Thankfully we made it to the rope where I began to see the concerned, or was that fearful that I would fall on them, faces of the people who were reaching out their hands to help the old lady make it to the top of the hill. I felt like they were all holding their breath wondering, “will she make it or not?” They were probably making bets at the top of the hill!
Finally at the top and still dazed by the experience of hill sitting, Gary and I began our search for better seats. We eventually decided there were none and I decided that the walk up the mountain back to our vehicle would either take the rest of the afternoon or kill me; we decided to find out which it would be. We made it to the car by half time still alive, but out of breath. We missed watching the nail biting end to a disappointing loss by ASU, but at least we had feeling in our bottoms, legs and toes! Whew, that was a close one!
About the banana pudding, the night before our trip, Alex called and asked me if I would make a banana pudding. A mother’s dream is a child’s request for a special dish. No problem, I would buy the ingredients and make it at his apartment on Friday when we got there.
Silly me! A twenty year old doesn't’t have the utensils and kitchen equipment necessary for making banana pudding. At the grocery store I found a metal dog food bowl that would fit into the one pot the boys have; it would work for the top half of the double boiler. A new wire whip/whisk was bought for stirring the pudding and for the egg whites. Well, isn’t that the way it was done before electricity? Whipping egg whites by hand, the women who did this on a regular basis are my heroes! My arm is still sore! Yes, Alex will probably get a small electric mixer for Christmas. I will use it for him when I visit.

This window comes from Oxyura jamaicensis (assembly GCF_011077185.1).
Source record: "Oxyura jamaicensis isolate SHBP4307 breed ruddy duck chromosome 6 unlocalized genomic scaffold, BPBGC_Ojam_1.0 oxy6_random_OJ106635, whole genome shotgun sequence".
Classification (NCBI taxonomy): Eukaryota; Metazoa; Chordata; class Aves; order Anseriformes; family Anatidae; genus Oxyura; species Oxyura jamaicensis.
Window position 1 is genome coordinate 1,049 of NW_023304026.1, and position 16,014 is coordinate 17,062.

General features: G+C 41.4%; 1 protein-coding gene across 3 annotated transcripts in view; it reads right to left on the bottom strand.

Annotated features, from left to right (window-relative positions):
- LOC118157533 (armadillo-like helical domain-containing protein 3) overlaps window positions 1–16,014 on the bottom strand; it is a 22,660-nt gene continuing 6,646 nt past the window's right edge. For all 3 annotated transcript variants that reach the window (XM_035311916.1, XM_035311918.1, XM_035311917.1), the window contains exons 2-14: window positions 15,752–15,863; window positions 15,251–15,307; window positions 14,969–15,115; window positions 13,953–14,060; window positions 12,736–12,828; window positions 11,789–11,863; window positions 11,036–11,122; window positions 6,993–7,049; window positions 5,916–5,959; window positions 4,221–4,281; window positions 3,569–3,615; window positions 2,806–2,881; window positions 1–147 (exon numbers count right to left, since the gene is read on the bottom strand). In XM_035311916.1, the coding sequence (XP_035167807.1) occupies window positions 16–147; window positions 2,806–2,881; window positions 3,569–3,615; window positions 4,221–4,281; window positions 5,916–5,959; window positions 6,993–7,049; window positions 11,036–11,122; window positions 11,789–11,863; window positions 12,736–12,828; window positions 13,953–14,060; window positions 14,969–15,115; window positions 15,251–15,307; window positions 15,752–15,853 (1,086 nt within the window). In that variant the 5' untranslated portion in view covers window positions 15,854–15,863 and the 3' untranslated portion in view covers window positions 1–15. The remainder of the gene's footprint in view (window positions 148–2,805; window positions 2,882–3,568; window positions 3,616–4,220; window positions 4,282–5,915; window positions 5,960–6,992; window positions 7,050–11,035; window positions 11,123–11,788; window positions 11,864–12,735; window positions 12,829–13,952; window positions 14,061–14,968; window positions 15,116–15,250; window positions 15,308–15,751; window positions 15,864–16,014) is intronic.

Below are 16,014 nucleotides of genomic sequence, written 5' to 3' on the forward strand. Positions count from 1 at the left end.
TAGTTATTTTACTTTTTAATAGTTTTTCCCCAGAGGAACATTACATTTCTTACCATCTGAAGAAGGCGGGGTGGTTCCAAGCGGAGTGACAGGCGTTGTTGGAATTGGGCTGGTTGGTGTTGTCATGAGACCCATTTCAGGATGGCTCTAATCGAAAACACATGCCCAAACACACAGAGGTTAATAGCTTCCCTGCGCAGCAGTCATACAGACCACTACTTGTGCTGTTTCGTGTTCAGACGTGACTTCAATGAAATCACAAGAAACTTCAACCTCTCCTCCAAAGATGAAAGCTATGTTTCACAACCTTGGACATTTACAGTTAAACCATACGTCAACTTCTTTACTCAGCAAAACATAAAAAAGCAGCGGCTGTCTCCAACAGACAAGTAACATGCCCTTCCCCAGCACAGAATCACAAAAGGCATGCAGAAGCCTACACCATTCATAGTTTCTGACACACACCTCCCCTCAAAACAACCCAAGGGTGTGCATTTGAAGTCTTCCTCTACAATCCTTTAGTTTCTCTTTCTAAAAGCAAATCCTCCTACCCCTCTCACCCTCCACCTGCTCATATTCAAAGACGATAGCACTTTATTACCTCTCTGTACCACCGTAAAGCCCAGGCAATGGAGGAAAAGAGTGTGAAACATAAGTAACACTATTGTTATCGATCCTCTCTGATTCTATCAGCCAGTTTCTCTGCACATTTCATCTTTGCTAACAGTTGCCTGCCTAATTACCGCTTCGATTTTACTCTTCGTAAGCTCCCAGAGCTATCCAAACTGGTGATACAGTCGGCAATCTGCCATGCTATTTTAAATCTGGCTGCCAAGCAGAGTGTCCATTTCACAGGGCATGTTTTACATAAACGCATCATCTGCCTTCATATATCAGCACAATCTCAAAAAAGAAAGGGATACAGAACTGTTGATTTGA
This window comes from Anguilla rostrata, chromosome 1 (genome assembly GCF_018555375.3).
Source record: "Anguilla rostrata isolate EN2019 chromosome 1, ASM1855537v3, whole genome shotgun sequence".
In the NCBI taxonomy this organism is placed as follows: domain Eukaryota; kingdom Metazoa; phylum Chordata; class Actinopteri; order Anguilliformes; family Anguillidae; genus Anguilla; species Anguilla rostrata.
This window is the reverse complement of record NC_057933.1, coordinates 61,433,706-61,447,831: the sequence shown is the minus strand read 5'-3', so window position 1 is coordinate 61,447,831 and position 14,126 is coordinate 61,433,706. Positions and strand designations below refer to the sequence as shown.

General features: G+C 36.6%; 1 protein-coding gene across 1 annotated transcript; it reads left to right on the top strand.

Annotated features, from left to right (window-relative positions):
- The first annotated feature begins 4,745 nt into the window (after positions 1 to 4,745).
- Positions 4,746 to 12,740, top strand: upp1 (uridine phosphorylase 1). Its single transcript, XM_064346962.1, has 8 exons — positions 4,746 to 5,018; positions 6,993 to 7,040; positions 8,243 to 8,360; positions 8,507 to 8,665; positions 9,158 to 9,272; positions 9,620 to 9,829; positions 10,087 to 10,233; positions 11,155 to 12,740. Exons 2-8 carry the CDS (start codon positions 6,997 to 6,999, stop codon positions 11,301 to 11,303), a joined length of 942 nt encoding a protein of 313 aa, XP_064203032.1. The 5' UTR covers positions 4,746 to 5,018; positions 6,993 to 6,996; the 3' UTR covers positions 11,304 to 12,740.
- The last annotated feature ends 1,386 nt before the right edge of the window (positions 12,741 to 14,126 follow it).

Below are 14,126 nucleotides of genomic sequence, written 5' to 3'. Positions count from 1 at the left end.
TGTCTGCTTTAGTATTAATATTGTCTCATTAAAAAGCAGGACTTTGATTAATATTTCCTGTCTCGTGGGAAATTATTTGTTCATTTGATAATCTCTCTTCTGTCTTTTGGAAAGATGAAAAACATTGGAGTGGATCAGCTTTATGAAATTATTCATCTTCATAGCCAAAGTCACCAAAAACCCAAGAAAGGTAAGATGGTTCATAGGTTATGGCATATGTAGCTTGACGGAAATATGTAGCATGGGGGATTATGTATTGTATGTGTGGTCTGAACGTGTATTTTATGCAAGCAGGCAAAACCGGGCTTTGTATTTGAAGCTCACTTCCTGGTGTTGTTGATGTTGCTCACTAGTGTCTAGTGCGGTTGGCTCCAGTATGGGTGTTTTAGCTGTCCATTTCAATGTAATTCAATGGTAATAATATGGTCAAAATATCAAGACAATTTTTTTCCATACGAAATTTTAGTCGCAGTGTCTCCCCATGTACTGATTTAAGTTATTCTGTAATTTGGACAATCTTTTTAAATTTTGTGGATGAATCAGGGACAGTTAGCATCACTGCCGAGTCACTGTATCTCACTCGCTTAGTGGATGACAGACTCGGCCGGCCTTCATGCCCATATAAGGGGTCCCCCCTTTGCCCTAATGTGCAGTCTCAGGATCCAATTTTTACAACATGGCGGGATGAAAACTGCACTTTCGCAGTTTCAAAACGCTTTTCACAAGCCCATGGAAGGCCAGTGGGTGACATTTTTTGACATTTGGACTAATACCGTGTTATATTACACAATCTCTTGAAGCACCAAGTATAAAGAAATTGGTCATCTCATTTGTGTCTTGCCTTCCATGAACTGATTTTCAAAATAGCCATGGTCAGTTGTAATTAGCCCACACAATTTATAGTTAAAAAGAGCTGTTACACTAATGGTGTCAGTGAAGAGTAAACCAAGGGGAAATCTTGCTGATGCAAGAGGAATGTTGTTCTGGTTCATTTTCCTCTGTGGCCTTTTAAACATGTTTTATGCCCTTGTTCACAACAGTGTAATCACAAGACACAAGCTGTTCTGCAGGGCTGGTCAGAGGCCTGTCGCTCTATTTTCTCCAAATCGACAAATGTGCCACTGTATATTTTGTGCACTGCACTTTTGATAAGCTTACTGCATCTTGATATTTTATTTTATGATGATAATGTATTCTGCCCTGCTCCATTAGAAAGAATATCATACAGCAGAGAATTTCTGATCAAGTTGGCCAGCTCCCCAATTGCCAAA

Besides getting to see my son for the first time in two months, learning that I am a little too old for sitting on a hill to watch a football game, and being reminded that mom’s banana pudding is best, I got a good and extremely simple recipe from Claira, Billy’s mom for her Four Layer Mexican Bean Dip. Once Claire put this out on the table it was gone in five minutes. If you plan make it and take it to you next tailgating party or use it for a football gathering at your house you might want to make two! It is really good.

 

 

 

Learn more about the process to create a cookbook -- or
Start your own personal family cookbook right now!  Here's to good eating!

Search for more great recipes here from over 500,000 in our family cookbooks!

 

Bookmark and Share

 

 

295W  

Cookbooks are great for Holiday Gifts, Wedding Gifts, Bridal Shower ideas and Family Reunions!

*Recipes and photos entered into the Family Cookbook Project are provided by the submitting contributors. All rights are retained by the contributor. Please contact us if you believe copyright violations have occurred.


Search for more great recipes here from over 500,000 in our family cookbooks!